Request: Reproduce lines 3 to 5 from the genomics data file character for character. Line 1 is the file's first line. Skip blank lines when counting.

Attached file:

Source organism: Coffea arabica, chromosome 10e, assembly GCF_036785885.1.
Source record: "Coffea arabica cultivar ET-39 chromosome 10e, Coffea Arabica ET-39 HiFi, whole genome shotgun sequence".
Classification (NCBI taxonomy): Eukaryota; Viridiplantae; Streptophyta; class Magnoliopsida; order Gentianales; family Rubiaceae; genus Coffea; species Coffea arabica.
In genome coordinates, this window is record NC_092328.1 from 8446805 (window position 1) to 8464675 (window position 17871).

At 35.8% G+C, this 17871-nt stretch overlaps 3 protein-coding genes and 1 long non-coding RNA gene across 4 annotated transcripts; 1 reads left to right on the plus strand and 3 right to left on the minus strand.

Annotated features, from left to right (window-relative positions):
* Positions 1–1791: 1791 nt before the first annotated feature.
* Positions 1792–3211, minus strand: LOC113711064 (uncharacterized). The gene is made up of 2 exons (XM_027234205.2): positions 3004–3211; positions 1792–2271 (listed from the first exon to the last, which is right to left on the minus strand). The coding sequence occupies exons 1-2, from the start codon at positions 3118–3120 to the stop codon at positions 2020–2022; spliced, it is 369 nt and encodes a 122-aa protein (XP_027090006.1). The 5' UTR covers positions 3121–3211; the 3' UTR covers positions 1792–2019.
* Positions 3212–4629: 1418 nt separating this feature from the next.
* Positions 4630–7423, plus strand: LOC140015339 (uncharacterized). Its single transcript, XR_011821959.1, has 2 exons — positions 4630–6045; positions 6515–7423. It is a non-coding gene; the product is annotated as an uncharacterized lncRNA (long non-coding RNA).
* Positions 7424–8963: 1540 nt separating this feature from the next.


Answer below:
Classification (NCBI taxonomy): Eukaryota; Viridiplantae; Streptophyta; class Magnoliopsida; order Gentianales; family Rubiaceae; genus Coffea; species Coffea arabica.
In genome coordinates, this window is record NC_092328.1 from 8446805 (window position 1) to 8464675 (window position 17871).

At 35.8% G+C, this 17871-nt stretch overlaps 3 protein-coding genes and 1 long non-coding RNA gene across 4 annotated transcripts; 1 reads left to right on the plus strand and 3 right to left on the minus strand.